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Film Review: The Meg

There was a point in The Meg when I wanted to leave. This B movie without the class, is a slow and dreary muddle of a film, that strangely seems to lack any introspection on what it actually wants to be. The first clue I had, was the title of the film, that serves to offer no clue as to what we are to expect. At least with Sharknado, you know what you’re getting!

The Megaladon takes it’s time making an appearance, and when it does it seems as confused as the rest of the cast. For a prehistoric giant shark, it seems a bit lackluster in it’s initial attempts at eating things, and when it finally arrives Jaws style at a crowded beach resort, the mayhem is tame and inconsistent.

Jason Statham plays Jason Statham, who has previous experience with this kind of underwater peril, and is called in by a group of marine biologists that have found a new part of the ocean unseen by humans before due to a cold stream, or something. Funded by Dwight, from The American Office, they disturb The Meg and allow its passage into our waters. There is a series of set pieces with the cast in different underwater scenarios that look more science fiction than under water, and as you watch things unfold, why not spend the time wondering who will get eaten and who will survive.
If you are watching carefully you will probably guess the lucky ones that get to leave the screenplay before the last scene.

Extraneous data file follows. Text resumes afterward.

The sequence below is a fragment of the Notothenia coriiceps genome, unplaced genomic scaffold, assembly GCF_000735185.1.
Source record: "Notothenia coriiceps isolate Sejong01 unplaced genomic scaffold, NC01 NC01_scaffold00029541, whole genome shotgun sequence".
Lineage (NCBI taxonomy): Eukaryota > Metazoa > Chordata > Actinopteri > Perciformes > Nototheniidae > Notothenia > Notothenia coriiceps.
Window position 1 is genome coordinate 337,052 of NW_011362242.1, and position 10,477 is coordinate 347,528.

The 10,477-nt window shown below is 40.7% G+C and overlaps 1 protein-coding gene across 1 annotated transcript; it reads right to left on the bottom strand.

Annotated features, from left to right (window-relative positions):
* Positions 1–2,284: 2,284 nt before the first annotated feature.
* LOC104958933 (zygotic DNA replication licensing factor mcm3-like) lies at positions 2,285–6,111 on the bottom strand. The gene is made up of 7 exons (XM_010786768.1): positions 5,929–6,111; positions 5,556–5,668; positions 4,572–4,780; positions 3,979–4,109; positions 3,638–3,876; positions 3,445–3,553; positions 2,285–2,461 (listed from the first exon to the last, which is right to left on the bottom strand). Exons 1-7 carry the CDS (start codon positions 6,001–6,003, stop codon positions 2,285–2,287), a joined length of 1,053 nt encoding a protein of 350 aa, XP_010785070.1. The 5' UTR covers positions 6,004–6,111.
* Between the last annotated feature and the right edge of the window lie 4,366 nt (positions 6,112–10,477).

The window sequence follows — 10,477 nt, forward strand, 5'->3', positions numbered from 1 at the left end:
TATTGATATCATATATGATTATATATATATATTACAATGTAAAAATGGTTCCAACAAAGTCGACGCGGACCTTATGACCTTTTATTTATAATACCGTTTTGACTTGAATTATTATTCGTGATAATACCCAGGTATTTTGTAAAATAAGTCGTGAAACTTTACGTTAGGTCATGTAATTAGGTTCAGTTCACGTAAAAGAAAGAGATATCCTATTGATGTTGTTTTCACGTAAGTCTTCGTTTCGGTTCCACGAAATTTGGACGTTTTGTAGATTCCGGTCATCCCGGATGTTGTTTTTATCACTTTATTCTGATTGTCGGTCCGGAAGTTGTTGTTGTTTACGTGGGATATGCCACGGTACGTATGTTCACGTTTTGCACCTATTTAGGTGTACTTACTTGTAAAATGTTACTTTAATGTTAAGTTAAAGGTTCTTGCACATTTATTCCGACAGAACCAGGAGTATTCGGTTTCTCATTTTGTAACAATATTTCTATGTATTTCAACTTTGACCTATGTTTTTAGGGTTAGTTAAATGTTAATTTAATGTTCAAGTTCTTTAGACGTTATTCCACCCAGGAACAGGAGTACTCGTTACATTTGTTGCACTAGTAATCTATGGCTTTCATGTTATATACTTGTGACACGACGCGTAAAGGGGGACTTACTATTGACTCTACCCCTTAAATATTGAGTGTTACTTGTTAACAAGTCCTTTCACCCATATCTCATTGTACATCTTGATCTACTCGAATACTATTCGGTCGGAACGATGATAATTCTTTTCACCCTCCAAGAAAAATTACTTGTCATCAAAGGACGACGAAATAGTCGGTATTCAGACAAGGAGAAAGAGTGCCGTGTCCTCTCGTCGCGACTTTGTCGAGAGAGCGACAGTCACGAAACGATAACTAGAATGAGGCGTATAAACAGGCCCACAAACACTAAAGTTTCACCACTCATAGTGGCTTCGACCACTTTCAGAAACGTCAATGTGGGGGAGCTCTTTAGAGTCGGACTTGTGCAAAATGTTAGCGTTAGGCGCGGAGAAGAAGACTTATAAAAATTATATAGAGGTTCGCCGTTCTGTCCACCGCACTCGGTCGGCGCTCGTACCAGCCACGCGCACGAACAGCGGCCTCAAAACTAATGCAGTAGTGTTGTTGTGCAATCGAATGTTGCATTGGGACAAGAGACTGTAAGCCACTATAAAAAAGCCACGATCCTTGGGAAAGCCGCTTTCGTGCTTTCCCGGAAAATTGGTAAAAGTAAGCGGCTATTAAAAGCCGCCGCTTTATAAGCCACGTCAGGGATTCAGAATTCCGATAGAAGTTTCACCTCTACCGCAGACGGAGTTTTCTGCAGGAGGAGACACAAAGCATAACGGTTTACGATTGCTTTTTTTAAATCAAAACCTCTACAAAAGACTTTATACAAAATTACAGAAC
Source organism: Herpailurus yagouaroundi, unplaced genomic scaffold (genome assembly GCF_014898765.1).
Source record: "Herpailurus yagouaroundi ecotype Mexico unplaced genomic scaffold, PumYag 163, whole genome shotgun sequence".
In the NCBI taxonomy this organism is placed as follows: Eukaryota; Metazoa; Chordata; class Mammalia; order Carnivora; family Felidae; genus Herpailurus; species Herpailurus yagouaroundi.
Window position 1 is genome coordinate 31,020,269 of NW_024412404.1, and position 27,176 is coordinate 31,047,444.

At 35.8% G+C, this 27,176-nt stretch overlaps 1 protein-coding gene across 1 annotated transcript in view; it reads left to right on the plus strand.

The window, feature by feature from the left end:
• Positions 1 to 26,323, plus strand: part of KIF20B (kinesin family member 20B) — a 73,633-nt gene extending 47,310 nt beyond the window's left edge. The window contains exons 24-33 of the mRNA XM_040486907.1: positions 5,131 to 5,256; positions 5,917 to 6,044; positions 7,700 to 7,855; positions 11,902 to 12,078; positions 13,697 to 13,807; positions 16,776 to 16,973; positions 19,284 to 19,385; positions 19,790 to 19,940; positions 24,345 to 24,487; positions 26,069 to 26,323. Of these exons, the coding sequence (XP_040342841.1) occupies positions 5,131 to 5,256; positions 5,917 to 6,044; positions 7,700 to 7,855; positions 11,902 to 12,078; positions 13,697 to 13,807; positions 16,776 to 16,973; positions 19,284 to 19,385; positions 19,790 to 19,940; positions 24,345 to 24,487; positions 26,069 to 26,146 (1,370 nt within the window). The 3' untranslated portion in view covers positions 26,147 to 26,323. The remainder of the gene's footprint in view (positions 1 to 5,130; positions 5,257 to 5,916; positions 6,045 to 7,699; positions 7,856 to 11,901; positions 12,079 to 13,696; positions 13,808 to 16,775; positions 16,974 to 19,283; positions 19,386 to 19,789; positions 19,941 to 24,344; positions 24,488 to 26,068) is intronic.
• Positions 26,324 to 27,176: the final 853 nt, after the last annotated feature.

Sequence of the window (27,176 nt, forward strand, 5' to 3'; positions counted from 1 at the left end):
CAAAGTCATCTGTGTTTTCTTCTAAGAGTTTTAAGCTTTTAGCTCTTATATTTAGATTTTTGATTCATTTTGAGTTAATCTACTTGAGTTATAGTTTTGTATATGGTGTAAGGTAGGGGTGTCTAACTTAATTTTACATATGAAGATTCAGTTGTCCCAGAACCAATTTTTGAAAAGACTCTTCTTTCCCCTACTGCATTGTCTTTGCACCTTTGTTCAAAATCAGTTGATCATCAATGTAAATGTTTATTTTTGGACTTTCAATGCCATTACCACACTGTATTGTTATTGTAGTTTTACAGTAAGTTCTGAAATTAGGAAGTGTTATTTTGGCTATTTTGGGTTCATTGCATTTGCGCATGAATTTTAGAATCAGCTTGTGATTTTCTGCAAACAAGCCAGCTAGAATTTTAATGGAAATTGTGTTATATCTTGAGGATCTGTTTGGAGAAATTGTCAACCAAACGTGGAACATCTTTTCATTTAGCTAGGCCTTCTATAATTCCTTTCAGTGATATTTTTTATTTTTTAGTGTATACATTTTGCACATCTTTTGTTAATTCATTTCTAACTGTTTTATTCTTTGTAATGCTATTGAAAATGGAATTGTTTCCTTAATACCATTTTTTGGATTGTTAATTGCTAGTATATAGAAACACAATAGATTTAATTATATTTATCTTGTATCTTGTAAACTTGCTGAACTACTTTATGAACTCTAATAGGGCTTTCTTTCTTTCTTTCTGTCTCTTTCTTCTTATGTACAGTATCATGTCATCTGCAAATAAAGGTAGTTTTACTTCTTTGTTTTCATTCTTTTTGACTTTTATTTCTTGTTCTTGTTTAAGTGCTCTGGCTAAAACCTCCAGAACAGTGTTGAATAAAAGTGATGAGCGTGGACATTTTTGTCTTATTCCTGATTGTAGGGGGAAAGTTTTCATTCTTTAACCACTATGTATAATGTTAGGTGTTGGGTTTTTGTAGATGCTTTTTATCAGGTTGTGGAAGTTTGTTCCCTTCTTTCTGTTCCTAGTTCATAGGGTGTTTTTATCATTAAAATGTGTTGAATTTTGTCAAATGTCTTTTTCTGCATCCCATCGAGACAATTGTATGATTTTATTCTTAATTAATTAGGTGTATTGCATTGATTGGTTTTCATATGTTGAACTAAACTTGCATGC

Along with the painting by numbers tropes of such a film, shark cage – tick, harpoon attack – tick, shark leaps on boat – tick, you get the usual action movie lines that show a lack of originality that permeates the whole screenplay. You have seen this all before in better action adventure films. There is a scene in this film, escape boat being chased by shark with helicopter overhead, that is so under whelmingly undramatic, that you even wonder why they bothered to include it.

We also get a moment where the crew find some dead sharks in the water, missing their fins, and one of them, (they were all interchangeable character wise), states that poachers have killed these sharks and stolen the fins for “a bowl of soup”. However, they emotion is lost, as they then spend the rest of the final act doing their best to murder the shark that they disturbed in the first place. This is a prehistoric giant shark that has been extinct for millions of years, and has been unfairly poked by a stick by a group of do gooders that spend the rest of their time trying to kill it. Honestly, by the end I was rooting for The Meg. Characters emote painfully about the cast that are eaten, then make flip jokes in the very next scene. Tonally the whole thing is a mess.

If you are going to spend $150 million on a film, at least decide how you want it to play. This should have been a monster movie in the style of a 50’s B movie, but that wasn’t enough for Jon Turtletaub who throws everything at it and in the end loses any style it might have achieved. Boring, predictable, cliched and un-engaging, I couldn’t find anything in this that would make me want to recommend it to anyone.

Normally I would say, if you are a fan of giant monster movies, check it out, but this is so drainingly dull I can’t even bring myself to say that. Sorry folks, this is a dud of epic proportions that should sink without a trace, and when the film eventually does end and they script “Fin” across the screen, I could have kicked the chair in front of me in sheer anger.

I’m off to watch Jaws!

Rating: 1 out of 10